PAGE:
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Tuesday, 7 March, 2000, 21:55 GMT
Labour promises action on Lords reform

Labour is preparing for stage two of Lords reform
Reform of Parliament will not be left on a "dusty top shelf", according to the Labour leader in the Lords, Baroness Jay.

Speaking during a crowded Lords debate on the future of the upper house on Tuesday, Lady Jay did tell peers that the government believes elected peers should be a minority in a reformed upper chamber.

Lords Reform
Detailing the government's response to Lord Wakeham's Royal Commission into the Lords she said the government accepted the main principles of the report.

She said: "We agree that a second chamber should be clearly subordinate, largely nominated, but with a minority elected element - with a particular responsibility to represent the regions - and a statutory Appointments Commission."

Lady Jay added that no one party should seek a majority there.

The government has already completed stage one of its commitment to reform the Lords after it expelled more than 600 hereditary peers last year.

Second stage of reform 'soon'

Saying that she hoped discussion could begin quickly on establishing a consensus on stage two of reform Lady Jay added: "I hope there is no one either in Parliament or outside who is sceptical of the government's intentions to act further on reform."

Lady Jay: Against an elected second chamber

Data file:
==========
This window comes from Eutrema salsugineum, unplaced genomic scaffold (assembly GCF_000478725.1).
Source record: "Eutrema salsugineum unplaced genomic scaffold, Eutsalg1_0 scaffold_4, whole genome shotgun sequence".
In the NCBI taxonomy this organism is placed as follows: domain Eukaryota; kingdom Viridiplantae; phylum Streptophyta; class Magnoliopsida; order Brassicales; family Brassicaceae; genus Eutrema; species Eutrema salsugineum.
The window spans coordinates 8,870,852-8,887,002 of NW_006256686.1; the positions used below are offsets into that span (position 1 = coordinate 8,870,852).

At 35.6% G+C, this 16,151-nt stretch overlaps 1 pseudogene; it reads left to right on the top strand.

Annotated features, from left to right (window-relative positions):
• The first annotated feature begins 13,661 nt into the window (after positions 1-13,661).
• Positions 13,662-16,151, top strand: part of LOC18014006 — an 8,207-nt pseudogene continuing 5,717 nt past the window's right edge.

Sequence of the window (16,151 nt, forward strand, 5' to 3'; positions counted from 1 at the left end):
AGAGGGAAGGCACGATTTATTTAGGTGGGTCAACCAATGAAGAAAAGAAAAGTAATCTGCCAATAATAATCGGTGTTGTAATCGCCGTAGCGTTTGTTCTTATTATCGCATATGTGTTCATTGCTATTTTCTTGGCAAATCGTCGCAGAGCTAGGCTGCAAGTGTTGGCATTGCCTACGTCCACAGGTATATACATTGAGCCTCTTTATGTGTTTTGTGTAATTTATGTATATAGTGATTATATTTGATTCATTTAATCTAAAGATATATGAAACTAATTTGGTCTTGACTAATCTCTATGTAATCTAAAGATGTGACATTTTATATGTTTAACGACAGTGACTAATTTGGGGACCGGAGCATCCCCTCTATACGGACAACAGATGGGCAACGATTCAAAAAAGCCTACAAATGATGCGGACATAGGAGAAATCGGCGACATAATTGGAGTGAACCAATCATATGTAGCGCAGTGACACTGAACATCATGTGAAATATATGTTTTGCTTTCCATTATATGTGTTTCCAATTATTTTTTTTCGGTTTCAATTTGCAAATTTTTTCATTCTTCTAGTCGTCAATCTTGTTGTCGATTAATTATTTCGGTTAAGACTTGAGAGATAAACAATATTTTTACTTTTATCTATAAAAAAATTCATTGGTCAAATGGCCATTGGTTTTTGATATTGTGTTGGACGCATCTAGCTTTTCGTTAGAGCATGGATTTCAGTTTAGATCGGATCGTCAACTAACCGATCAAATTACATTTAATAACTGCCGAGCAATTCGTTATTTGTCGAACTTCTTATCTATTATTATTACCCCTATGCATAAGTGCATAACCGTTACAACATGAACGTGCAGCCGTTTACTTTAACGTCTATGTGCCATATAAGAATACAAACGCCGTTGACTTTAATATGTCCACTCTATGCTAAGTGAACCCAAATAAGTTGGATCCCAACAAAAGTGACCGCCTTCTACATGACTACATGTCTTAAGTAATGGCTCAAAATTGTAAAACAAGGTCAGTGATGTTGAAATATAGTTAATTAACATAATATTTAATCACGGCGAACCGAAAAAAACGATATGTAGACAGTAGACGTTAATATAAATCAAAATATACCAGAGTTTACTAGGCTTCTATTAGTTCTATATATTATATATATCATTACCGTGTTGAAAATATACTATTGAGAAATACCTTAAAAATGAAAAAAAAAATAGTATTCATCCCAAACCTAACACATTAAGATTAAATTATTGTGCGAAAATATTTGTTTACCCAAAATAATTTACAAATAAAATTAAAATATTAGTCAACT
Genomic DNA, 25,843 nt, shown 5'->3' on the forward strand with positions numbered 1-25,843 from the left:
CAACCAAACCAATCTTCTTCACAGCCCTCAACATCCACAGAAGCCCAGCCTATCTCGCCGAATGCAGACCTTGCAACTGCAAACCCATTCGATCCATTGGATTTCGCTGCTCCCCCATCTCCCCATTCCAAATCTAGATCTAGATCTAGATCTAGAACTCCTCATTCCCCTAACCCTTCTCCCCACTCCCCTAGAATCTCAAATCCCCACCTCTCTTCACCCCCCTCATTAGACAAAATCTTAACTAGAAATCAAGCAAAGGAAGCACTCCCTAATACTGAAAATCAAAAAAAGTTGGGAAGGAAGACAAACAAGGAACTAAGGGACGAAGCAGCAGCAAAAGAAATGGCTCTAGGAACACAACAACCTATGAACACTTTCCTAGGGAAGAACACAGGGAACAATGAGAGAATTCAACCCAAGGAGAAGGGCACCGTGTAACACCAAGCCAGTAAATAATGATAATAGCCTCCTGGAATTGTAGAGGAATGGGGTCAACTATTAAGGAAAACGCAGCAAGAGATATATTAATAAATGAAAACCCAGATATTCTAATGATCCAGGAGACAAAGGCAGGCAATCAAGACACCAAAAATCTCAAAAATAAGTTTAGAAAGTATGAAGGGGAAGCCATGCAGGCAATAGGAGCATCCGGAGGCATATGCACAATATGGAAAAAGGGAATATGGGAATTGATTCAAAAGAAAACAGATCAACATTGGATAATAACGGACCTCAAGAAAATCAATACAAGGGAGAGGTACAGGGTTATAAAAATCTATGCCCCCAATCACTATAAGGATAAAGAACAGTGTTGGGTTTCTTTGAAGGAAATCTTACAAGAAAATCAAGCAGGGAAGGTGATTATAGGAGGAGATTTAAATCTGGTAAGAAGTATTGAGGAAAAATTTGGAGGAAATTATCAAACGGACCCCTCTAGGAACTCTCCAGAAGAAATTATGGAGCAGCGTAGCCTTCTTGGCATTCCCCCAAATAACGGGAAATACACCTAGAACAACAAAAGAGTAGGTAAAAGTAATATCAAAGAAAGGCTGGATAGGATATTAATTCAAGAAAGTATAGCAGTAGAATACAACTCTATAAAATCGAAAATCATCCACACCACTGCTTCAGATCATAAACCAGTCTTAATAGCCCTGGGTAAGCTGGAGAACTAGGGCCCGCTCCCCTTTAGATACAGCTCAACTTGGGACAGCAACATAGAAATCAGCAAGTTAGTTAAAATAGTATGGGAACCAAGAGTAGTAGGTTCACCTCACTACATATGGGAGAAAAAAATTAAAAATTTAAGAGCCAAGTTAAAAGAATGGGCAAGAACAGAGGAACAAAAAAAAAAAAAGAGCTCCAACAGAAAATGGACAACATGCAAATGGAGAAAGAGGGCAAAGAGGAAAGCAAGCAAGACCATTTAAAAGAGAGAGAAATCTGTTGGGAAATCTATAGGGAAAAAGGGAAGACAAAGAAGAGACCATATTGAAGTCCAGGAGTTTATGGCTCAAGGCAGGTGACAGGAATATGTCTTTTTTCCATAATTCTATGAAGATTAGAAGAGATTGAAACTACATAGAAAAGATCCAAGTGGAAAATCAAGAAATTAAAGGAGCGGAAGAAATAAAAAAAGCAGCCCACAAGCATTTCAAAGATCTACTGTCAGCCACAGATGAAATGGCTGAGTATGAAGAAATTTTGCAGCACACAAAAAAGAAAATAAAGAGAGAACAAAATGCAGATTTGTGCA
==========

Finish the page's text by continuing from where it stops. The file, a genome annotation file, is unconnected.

Speaking for the Tories, their leader in the Lords, Lord Strathclyde said the government's attempts at reform had been partisan and had not been formed on a consensus basis.

He said Prime Minister Tony Blair had "torn to shreds" the constitution and described him as "a child in a constitutional toy shop dismantling everything without a clue as to how to put it together".

The leader of the Liberal Democrat peers, Lord Rodgers, expressed his party's sense of disappointment with the proposals on offer.

He said the report had been "cautious rather than radical" and was particularly concerned that the second chamber would not be wholly elected.

"No government will ever listen to this place without impatience and believing it is wrong while it is largely appointed."

'Seats for votes'

Revealing some of the behind the scenes dealings in the House Lord Rodgers said the government had asked for a "pledge of good behaviour" from his peers before fulfilling their commitment to give the Lib Dems a more proportional number of peers.

"Some might see this as seats for votes," he said.

Joining the debate on his commission's report Lord Wakeham rejected suggestions that the new house should be made up entirely of elected representatives.

'Second raters'

"I simply do not believe that it would be wise to create an institution with a democratic mandate which could come to rival that conferred on the government by the results of the general election."

A former Labour Lords leader, the Earl of Longford, agreed.

He was he said "utterly opposed" to any elected element.

"We have inherited a noble legacy and it would be criminal to betray it."

Any element of elected peers would be "second raters, people who could not get into the House of Commons or into the European Parliament or even into the Scottish or Welsh parliaments. You would get the dregs, that is what you would get. That way lies madness."
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20 Jan 00 |  UK Politics
Lords reforms 'will not be shelved'
20 Jan 00 |  UK Politics
Lords reform proposals at a glance
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